Monday, April 23, 2018

Post-resurrection Christianity

I want both of my readers to know that I have not given up blogging or stopped this modest effort to foster the diakonia of koinonia on-line. My reason for not posting this month is a very good one: I have been busy doing things that matter to me. Some of what I m currently working on will show up on here on Καθολικός διάκονος.

In the meantime, I was thinking this morning of a deeply insightful book I read some years ago now: Louis-Marie Chauvet's Symbol and Sacrament: Sacramental Reinterpretation of Christian Existence, which remains an important book some 24 years after it was published. Chauvet sees the Emmaus experience of Clopas and his unnamed companion as central to post-resurrection Christianity (see Luke 24:13-35). Writing of this pericope found in the twenty-fourth chapter of St Luke's Gospel, Chauvet insisted that
The passage of faith thus requires that one let go of the desire to see-touch-find, to accept in its place the hearing of a word, whether it comes from angels or from the Risen One himself, a word recognized as the word of God
The desire to see-touch-find leads us back to Jesus' dead body, which is not the body we receive in the Eucharist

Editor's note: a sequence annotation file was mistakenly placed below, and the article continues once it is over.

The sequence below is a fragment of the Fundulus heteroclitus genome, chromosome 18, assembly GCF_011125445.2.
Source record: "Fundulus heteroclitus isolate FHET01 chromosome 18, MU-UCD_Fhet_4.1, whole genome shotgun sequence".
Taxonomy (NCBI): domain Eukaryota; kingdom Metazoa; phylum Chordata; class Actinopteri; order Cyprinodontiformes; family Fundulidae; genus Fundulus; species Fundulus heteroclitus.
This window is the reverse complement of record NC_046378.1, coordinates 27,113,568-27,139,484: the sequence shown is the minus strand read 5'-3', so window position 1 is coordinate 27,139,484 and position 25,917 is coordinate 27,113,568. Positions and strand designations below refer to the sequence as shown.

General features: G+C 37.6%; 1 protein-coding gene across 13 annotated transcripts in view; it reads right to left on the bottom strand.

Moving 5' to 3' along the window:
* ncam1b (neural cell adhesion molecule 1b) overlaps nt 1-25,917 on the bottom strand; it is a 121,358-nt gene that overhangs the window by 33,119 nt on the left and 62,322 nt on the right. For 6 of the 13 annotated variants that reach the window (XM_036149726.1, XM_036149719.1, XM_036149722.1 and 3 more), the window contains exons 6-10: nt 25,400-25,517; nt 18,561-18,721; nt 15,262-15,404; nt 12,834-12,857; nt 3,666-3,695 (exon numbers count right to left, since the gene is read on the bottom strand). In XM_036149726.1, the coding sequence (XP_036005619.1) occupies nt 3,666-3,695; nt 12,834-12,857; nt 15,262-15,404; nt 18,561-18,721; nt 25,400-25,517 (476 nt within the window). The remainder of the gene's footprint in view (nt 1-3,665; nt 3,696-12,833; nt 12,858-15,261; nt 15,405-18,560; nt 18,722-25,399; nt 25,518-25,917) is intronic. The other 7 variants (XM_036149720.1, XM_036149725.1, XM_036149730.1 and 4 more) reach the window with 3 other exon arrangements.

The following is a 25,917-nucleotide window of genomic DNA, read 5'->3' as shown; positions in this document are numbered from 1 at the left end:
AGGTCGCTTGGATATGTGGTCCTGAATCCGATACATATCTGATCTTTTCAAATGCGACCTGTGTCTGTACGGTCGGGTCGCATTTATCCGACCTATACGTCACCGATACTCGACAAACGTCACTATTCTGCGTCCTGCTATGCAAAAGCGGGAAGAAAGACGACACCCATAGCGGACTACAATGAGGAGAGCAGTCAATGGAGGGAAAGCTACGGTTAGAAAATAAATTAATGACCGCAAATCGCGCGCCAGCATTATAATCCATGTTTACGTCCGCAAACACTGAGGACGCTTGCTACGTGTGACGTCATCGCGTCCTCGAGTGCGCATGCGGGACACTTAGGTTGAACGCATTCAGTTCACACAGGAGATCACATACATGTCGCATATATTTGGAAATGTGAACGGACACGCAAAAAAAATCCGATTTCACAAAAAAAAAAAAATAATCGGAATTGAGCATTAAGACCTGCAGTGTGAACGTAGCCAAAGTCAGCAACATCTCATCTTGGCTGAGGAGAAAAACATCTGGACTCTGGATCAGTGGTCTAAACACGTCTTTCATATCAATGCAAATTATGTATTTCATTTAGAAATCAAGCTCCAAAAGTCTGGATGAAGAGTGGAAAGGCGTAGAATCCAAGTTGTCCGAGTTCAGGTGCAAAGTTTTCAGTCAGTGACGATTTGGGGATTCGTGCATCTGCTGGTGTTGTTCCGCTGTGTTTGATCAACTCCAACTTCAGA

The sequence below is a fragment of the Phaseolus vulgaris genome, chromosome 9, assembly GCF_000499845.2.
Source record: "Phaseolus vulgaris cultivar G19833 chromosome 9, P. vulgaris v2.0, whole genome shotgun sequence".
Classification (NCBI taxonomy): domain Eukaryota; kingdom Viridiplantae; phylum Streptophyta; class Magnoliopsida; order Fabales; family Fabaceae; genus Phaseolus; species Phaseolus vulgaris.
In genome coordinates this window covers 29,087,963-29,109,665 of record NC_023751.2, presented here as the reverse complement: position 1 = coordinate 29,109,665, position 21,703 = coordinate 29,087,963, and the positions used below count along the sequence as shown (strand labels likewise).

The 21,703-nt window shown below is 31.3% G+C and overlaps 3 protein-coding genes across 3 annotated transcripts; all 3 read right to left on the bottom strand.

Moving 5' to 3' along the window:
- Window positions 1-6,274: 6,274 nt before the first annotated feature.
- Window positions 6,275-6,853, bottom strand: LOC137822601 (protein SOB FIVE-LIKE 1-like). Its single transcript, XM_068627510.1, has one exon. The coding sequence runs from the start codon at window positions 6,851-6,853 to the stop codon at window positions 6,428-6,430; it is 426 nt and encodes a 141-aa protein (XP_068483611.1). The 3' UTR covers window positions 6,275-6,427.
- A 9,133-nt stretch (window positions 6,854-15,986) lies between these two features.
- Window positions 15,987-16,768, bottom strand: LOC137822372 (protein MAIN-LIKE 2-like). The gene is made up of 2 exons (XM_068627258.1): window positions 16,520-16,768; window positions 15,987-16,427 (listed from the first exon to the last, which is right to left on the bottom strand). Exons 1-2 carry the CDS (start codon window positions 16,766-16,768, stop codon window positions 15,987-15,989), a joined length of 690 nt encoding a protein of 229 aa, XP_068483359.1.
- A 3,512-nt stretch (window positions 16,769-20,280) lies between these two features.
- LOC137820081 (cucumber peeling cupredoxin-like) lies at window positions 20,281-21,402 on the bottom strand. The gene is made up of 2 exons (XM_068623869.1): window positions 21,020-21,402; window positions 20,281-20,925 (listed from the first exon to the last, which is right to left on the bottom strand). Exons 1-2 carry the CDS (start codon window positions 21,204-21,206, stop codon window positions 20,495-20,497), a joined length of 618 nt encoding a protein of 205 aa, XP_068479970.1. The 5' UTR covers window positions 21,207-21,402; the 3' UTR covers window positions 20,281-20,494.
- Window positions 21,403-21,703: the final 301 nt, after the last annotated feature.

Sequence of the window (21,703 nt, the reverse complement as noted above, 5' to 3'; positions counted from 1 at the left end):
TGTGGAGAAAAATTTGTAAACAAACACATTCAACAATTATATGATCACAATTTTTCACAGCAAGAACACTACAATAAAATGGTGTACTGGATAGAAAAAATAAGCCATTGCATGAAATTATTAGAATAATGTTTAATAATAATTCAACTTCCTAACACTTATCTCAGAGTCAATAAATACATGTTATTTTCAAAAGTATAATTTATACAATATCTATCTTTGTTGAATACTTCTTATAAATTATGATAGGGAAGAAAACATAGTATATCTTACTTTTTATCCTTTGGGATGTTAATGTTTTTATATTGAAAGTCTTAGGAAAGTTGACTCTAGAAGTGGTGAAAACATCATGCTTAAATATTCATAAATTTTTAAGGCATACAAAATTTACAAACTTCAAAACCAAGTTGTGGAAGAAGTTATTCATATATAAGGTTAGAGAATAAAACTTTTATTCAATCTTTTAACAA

Road to Emmaus, by Fritz von Uhde, 1891


As St Paul wrote: "For in hope we were saved. Now hope that sees for itself is not hope. For who hopes for what one sees? But if we hope for what we do not see, we wait with endurance" (Rom 8:24-25).

"Luke in effect asks his audience," Chauvet continued, "'So you wish to know if Jesus is really living, he who is no longer visible before your eyes? Then give up the desire to see him, to touch him, to find his physical body, for now he allows himself to be encountered only through the body of his word, in the constant reappropriation that the Church makes of his message, his deeds, and his own way of living. Live in the Church! It is there that you will discover and recognize him'" (Symbol and Sacrament 166) It is the Eucharist that makes the Church the Body of Christ. The most concrete proof or disproof that we receive Jesus Christ in the Eucharist is the lives of those who receive it.

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